There is one quick thing you can do to increase the size of the sample and include (almost) all visitors. Just add this one line to your GA script above the ‘trackpageview’ line:

ga('create', 'UA-XXXX-Y', {'siteSpeedSampleRate': 100});

Impact on SEO

Speed has been a ranking signal for Google from 2010. Since then, the weight this signal carries has only increased. Search engine spiders can estimate the load speed of your site pretty accurately. Moreover, even though the speed of mobile pages currently does not impact your mobile rankings, soon it will be a ranking signal on mobile devices as well.

But just how much does the site speed impact your WP site rankings?

Backlinko analyzed median load time of 1 million domains using Alexa’s domain speed data. This means that the speed of individual pages (like homepage) was not analyzed separately. But instead, the average speed of the whole domain was analyzed. They found that there’s a strong correlation between the speed of the site and Google rankings.

Average Page Load Speed for URL's Domain

Correlation between website speed and Google rankings

According to Zoompf, who have evaluated 100,000 pages and the impact of site speed on rankings, there is a clear correlation between Time to First Byte (TTFB) and the search engine rankings. In short, this metric captures how long it takes your browser to get the first byte of the response from the web server when you’re requesting a particular page. This speed depends on the latency of sending your request to the web server, how much time it takes for the web server to process your request and generate a response and the amount of time it took to send the first byte of that response to you.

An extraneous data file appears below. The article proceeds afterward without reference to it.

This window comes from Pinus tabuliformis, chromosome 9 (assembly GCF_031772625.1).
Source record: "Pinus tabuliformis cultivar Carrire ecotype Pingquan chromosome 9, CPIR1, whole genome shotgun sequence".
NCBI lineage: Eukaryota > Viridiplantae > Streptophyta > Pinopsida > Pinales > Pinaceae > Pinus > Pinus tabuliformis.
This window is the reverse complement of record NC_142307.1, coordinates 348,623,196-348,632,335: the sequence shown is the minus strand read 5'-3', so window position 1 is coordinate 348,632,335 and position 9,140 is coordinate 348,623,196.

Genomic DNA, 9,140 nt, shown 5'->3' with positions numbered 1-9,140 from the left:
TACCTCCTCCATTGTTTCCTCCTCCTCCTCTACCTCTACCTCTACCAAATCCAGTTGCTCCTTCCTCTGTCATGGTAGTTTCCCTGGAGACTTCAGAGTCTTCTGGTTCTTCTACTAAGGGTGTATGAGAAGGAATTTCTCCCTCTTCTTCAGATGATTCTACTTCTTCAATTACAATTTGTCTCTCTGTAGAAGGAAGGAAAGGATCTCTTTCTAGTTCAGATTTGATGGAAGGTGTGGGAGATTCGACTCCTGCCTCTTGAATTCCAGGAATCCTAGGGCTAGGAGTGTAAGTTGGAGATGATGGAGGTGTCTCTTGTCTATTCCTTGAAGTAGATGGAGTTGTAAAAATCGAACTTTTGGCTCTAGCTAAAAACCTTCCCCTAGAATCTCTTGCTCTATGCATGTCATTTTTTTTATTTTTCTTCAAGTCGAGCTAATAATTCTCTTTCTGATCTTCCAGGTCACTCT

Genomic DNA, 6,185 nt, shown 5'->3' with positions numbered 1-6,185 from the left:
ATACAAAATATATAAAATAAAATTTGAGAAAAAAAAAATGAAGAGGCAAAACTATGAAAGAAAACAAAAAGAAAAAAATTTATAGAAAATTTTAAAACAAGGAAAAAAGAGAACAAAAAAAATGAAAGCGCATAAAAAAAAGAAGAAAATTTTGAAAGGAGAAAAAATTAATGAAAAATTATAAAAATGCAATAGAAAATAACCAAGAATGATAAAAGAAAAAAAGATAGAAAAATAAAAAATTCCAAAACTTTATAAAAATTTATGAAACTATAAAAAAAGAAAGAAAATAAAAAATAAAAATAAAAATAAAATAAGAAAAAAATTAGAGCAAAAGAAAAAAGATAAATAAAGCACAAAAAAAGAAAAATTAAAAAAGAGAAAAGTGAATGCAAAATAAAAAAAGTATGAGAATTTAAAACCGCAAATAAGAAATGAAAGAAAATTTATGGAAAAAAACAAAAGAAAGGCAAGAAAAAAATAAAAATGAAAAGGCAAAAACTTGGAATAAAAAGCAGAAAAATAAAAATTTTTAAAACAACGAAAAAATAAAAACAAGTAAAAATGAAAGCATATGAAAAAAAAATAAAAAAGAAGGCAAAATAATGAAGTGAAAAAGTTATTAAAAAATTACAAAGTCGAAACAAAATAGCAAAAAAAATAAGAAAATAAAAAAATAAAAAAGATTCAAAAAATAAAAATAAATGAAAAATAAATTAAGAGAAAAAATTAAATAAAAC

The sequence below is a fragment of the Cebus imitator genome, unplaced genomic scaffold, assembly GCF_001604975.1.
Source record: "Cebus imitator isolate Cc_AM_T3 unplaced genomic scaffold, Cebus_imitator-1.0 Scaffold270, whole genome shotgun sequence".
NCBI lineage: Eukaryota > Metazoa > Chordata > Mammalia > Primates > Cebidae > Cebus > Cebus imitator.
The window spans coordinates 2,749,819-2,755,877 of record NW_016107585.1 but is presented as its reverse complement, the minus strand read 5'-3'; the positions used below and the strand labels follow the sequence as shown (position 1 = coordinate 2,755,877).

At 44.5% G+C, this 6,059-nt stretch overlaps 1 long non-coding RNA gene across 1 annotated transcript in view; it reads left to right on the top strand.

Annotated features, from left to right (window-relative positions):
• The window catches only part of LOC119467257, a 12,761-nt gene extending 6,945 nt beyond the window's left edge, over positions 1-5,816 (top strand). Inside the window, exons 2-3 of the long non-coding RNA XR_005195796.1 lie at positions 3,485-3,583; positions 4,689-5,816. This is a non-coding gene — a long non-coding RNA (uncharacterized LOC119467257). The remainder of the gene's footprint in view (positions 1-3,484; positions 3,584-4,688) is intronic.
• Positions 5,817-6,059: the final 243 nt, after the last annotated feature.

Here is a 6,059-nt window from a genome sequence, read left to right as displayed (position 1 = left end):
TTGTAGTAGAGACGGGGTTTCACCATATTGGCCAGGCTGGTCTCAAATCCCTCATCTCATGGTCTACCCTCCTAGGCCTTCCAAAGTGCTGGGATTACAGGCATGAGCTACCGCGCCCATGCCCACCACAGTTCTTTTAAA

The graph below illustrates the median Time to First Byte for each search rank position from the sample:

Median Time to First Byte

Median Time to First Byte

Partner with the right web host

Often overlooked, choosing the right web host is one of the key components of every successful website. You don’t see a profitable business hosting their website on a free shared hosting with thousands of other sites. Sure, it’s a good deal when you’re just starting out – but once your website starts to get traction, that extra performance boost that comes from premium hosting will pay for itself over and over again.

Switch to PHP 7

PHP 7 is a real game changer in the programming language that powers as much as 82% of the web. The update comes with the brand new version of the PHP engine called phpng, written to decrease memory consumption and increase performance.

That sounds good in theory, but what about real life performance? You can see the performance benchmarks provided by Zend Performance Team below – PHP7 makes your WordPress almost 2 times faster. One WordPress request on PHP 5.6 executes just under 100M CPU instructions, while PHP7 only executes 25M to do the same job.

WordPress PHP7 Chart

PHP7 makes WordPress faster

Start using CDN